Field Guide: Mystery Tracks in the Snow
Winter is a great time to find animal tracks in the snow. Today on our field guide we hear how birds also leave tracks with their feet and wings.
Cheryl Bartz from Red Pine Radio reports these tracks can be much harder to decipher:
In a meadow overlooking Crystal Lake, I found some tracks in the shape of a “T.” Each leg of the “T” was about two inches wide, with no obvious beginning or end. The snow surrounding this small patch was undisturbed.
I guessed that a bird plucked a mouse or vole from the snow and flew off, but what kind of bird? And why so many tracks?
For help, I sent a picture of the scene to Kaitlyn Bohnet, director of the North Sky Raptor Sanctuary in Interlochen. I asked her how to figure out what happened.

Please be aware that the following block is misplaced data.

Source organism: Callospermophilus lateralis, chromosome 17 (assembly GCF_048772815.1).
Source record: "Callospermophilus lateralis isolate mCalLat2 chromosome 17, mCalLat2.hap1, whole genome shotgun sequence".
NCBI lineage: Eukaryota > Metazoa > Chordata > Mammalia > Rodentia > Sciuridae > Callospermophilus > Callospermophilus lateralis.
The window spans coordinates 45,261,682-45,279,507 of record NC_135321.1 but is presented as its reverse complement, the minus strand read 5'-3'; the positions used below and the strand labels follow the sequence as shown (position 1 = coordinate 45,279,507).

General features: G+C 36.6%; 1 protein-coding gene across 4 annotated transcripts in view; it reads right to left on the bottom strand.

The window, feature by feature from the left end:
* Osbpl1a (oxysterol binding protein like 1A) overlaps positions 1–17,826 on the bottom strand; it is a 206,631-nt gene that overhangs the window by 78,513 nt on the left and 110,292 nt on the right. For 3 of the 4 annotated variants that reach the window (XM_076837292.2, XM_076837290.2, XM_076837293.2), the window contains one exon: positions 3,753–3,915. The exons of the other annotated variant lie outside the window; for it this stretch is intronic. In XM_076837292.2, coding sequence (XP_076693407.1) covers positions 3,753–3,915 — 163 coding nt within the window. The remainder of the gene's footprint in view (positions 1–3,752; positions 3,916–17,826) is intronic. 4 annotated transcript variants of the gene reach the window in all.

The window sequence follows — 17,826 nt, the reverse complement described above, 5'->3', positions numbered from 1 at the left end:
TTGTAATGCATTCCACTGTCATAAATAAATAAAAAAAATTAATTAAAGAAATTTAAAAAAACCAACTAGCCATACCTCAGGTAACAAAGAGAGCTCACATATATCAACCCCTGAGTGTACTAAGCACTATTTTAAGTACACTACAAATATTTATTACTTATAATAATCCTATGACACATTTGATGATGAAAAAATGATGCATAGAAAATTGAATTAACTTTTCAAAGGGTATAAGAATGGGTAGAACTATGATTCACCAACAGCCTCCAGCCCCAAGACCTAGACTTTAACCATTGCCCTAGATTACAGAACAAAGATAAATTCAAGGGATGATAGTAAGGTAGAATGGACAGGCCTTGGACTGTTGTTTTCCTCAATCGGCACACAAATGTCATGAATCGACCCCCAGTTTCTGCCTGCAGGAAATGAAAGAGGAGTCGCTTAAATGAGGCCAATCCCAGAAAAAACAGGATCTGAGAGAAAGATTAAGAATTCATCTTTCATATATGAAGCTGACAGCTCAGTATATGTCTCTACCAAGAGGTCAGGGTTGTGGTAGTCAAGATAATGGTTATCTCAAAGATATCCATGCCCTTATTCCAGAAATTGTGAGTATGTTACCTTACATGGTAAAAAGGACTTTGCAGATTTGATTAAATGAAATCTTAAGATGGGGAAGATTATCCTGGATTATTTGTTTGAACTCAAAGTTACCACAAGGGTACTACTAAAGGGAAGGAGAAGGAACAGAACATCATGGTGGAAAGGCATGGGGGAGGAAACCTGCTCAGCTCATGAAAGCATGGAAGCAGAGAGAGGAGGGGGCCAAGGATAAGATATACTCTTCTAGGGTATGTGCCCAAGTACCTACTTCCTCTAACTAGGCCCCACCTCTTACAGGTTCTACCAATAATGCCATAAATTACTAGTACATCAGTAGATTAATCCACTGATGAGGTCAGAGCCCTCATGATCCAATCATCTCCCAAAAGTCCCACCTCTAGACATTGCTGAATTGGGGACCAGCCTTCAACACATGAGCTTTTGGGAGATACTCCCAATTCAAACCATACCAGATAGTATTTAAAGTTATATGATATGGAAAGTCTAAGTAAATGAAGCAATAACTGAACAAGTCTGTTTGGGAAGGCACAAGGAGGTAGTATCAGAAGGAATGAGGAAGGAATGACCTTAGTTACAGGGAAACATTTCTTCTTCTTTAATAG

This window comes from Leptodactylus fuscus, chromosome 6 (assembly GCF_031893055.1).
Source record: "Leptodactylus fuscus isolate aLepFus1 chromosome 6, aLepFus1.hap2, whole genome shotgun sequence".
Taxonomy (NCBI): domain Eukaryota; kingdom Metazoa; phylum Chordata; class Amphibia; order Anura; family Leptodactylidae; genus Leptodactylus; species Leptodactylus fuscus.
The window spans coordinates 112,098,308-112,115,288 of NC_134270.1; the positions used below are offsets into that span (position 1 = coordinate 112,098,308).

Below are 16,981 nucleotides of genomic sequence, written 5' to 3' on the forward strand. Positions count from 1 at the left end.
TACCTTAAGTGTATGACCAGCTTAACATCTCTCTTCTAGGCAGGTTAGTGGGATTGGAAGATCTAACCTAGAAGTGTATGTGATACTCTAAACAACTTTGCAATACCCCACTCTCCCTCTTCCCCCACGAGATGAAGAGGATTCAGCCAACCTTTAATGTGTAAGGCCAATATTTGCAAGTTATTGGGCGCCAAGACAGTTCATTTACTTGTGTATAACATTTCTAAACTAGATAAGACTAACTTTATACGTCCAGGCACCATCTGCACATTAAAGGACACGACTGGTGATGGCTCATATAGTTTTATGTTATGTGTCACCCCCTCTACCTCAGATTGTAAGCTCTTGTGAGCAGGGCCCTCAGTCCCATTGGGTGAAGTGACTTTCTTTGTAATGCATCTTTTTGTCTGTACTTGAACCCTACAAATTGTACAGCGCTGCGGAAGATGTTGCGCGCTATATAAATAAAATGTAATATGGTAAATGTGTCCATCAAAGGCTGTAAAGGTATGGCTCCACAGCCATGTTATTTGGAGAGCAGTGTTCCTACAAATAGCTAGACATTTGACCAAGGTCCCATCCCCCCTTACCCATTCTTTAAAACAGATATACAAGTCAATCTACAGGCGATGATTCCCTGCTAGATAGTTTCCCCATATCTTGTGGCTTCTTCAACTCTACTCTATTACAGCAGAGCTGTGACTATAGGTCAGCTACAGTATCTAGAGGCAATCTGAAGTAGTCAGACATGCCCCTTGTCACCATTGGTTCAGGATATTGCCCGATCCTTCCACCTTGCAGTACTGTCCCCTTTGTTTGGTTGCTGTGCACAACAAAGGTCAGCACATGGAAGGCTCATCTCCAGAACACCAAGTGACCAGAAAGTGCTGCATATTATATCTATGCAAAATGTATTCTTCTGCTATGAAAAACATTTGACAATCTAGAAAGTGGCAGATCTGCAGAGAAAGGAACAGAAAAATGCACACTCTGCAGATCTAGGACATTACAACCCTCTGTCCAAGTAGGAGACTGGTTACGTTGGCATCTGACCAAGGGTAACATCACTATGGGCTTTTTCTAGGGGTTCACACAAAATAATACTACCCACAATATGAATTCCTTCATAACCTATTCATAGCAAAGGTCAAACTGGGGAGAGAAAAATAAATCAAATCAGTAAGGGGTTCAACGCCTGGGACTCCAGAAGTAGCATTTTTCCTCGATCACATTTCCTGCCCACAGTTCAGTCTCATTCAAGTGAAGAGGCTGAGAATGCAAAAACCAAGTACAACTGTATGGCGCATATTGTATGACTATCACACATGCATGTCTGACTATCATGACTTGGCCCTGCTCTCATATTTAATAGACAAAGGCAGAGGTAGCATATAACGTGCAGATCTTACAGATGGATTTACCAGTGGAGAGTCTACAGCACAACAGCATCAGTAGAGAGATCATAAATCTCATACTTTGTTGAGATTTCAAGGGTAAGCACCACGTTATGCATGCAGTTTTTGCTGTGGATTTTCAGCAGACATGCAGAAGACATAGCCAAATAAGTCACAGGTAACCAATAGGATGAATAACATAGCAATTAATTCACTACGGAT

“I think what I would do first, one, I would celebrate because that is such a find! Like, wow! That’s so awesome!” Kaitlyn replied.
Then, Kaitlyn said look at the habitat.
“We’ve got tall trees, which both the Great Horned Owls and the Red Tailed Hawks like to hunt from. Both of those species are very prominent in our area and they like the tall trees with a field around,” she explained.
Next, she would look at the size and depth of the tracks.
“It was enough to push the snow down a fair bit and also it’s quite wide," she said. "So that leads me to think maybe not as big as a Great Horned but a reasonably robust Red Tail would make punches that big.”
Kaitlyn’s best guess was that a juvenile Red Tailed Hawk swooped down and tried to catch a small rodent, but didn’t nab it on the first try.
“They’re not afraid to walk around or stomp around trying to figure out what went wrong, which is kind of what exhibits here,” she said.
Now we know what questions to ask when we find bird tracks or wing prints in the snow. And March is an excellent time for tracking birds. As the snow melts, mice and other small rodents will be more active and attract predators from the sky.